[Betty and Casey] ... cannot both be identical with the original zygote for, given the transitivity of identity, that would imply that they are identical with each other, which they clearly are not. We must conclude, therefore, that when monozygotic twinning occurs, the zygote that divides thereby ceases to exist and two new zygotes begin to exist at that point .... What this means is that, even if most adult human organisms begin life at conception, monozygotic twin organisms began to exist somewhat later, when a zygote that began life at conception divided. (Jeff McMahan, The Ethics of Killing, pp. 25-26)Maybe I'm missing something, but it seems most natural to say that there are two entities here, Betty and Casey, with an overlapping stage--Zygote (A). A is a stage of both Betty and Casey. Betty isn't identical to A, and Casey isn't identical to A, because A is just a stage. Nevertheless, A is the first stage in the life of both Betty and Casey. They start their lives when A begins.
It seems like lots of things have overlapping stages like this, or at least you can dream up lots of things. Take for example The Two Funerals. Two funerals take place during the same two-hour time period in a funeral home. The scheduler messed up, and the reception for each takes place in the same room. Mourners talk to each other about their respective deceased, sign the same guest book, drink from the same wine bottles, etc. Then the two funerals split apart, with services taking place in two separate rooms. Paralleling McMahan's view of the twins, you'd have to say three funerals took place--the reception-funeral, which ended at the end of the reception, and then the two services that took place in the separate rooms. But no, surely, there are two funerals, which shared a first stage.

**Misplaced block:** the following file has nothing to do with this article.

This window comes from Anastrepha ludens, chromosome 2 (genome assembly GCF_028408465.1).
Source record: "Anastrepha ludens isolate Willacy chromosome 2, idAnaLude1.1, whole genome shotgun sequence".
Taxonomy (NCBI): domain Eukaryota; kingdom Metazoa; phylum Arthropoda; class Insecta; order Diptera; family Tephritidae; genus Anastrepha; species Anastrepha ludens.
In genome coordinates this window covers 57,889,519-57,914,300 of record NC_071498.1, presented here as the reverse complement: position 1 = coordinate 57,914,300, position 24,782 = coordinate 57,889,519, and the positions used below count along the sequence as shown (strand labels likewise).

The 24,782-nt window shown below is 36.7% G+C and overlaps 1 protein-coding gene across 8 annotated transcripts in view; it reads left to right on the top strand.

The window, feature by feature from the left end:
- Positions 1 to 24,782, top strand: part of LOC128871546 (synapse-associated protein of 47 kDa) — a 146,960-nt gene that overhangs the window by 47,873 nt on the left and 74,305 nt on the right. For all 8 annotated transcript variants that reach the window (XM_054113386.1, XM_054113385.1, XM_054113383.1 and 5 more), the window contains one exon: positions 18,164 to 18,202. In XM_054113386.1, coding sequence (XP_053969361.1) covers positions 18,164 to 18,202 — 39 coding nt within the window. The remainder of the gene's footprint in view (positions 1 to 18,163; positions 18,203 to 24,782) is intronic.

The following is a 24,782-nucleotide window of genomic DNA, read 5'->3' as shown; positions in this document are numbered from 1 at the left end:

Boy, what fun I could have dreaming up more overlapping events like this. Two parades start off separate, but merge for 10 minutes, then separate again. Using McMahan's reasoning, we've got to think there are actually five parades here. At the merge, the first two come to an end. Then there's the merged parade. After the merge, another two come into existence. Five, count 'em, five!
If you think life generally begins on the first day of gestation, it seems to me you can think so for identical twins as well. But is that what we should think? I would like very much to think about personal identity and gestation without playing abortion-chess--i.e. looking ahead to the implications of various views for abortion ethics. Most of the time when we're coming to terms with when life begins, we're thinking about a life that continued (our own, our children's lives) or that will continue (a wanted pregnancy). It seems like this ought to be the context for reflection at least some of the time, instead of abortion ethics always being the elephant in the room.